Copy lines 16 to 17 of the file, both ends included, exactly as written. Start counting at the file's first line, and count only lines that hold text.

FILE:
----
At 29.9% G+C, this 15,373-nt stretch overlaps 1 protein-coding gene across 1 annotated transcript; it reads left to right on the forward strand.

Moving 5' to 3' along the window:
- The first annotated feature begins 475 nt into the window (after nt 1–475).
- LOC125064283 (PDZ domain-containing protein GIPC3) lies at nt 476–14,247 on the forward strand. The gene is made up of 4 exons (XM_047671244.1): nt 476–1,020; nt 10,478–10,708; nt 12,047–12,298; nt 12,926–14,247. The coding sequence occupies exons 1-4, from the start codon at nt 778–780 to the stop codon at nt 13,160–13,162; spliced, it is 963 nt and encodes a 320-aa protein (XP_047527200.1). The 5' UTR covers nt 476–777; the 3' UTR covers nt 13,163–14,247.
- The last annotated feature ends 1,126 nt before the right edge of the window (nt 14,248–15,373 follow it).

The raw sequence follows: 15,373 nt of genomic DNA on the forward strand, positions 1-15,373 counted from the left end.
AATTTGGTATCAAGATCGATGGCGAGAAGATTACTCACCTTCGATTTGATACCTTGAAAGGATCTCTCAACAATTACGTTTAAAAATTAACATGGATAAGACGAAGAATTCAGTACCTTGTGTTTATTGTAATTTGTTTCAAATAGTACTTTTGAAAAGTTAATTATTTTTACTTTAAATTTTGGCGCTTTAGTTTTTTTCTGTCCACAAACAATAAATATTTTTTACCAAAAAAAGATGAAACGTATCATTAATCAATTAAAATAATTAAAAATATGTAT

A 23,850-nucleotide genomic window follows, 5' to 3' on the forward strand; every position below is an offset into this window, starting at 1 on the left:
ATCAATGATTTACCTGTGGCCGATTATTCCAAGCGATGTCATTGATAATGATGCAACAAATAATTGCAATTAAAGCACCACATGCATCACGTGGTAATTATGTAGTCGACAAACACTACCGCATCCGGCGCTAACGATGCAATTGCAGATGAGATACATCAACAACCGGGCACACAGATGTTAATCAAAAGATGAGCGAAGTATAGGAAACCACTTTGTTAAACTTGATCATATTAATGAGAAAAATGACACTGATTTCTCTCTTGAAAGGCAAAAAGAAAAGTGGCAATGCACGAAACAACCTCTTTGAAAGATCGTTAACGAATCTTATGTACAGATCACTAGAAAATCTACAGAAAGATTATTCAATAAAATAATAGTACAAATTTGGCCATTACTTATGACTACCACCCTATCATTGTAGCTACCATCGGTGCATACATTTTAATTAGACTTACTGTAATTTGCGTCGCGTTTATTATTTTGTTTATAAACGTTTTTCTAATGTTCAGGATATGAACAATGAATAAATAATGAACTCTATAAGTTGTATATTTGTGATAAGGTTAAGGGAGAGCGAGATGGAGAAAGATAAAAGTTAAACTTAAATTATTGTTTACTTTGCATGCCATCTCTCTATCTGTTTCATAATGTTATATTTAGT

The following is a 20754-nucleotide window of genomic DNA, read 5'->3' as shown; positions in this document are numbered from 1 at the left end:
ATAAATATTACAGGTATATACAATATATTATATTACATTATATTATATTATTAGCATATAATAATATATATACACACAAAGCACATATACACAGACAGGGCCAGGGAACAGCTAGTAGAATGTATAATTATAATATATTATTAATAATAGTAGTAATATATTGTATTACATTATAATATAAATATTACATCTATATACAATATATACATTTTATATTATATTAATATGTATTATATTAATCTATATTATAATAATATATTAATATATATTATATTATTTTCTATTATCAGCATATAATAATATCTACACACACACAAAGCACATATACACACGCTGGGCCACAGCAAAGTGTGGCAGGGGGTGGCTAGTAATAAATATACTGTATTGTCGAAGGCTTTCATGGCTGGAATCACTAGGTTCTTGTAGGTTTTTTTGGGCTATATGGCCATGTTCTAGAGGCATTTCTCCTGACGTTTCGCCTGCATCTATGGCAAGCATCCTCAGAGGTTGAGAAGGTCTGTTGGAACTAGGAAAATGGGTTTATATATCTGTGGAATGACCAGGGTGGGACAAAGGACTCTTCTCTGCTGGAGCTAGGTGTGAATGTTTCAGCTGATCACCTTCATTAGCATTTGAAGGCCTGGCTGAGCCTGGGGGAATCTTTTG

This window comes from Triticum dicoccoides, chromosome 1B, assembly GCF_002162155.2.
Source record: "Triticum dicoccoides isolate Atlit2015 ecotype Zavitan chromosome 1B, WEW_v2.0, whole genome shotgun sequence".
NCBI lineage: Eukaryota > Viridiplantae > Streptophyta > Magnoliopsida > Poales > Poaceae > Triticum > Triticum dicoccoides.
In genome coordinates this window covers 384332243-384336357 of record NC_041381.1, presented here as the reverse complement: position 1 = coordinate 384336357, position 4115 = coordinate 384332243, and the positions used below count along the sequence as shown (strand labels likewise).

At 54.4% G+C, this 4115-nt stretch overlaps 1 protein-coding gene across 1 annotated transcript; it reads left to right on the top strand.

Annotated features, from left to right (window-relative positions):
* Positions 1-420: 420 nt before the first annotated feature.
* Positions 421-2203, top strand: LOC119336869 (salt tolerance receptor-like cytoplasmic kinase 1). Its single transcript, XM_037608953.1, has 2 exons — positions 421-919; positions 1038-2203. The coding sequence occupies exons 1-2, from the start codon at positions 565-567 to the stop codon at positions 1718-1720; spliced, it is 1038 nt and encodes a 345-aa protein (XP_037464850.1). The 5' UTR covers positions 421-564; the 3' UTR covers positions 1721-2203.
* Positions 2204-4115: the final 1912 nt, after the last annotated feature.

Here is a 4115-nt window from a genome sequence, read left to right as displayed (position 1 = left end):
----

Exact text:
At 54.4% G+C, this 4115-nt stretch overlaps 1 protein-coding gene across 1 annotated transcript; it reads left to right on the top strand.

Annotated features, from left to right (window-relative positions):